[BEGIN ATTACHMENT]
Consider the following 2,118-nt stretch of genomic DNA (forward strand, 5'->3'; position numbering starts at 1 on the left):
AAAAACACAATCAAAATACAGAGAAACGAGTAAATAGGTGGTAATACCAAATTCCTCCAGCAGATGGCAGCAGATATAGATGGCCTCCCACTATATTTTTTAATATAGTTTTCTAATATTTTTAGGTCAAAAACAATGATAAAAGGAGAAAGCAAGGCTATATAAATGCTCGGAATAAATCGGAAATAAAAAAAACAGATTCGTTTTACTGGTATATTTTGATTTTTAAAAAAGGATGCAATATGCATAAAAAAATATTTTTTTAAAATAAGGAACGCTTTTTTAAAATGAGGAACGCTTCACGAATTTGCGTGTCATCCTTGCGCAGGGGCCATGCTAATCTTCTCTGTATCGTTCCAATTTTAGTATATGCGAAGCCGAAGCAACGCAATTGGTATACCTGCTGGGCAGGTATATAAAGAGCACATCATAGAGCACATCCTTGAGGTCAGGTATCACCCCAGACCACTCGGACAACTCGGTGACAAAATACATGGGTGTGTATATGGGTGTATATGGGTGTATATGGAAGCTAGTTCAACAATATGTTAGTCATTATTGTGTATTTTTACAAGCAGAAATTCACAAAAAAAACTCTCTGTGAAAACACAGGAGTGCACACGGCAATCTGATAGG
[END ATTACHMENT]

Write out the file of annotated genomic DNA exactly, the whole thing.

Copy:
Consider the following 2,118-nt stretch of genomic DNA (forward strand, 5'->3'; position numbering starts at 1 on the left):
AAAAACACAATCAAAATACAGAGAAACGAGTAAATAGGTGGTAATACCAAATTCCTCCAGCAGATGGCAGCAGATATAGATGGCCTCCCACTATATTTTTTAATATAGTTTTCTAATATTTTTAGGTCAAAAACAATGATAAAAGGAGAAAGCAAGGCTATATAAATGCTCGGAATAAATCGGAAATAAAAAAAACAGATTCGTTTTACTGGTATATTTTGATTTTTAAAAAAGGATGCAATATGCATAAAAAAATATTTTTTTAAAATAAGGAACGCTTTTTTAAAATGAGGAACGCTTCACGAATTTGCGTGTCATCCTTGCGCAGGGGCCATGCTAATCTTCTCTGTATCGTTCCAATTTTAGTATATGCGAAGCCGAAGCAACGCAATTGGTATACCTGCTGGGCAGGTATATAAAGAGCACATCATAGAGCACATCCTTGAGGTCAGGTATCACCCCAGACCACTCGGACAACTCGGTGACAAAATACATGGGTGTGTATATGGGTGTATATGGGTGTATATGGAAGCTAGTTCAACAATATGTTAGTCATTATTGTGTATTTTTACAAGCAGAAATTCACAAAAAAAACTCTCTGTGAAAACACAGGAGTGCACACGGCAATCTGATAGG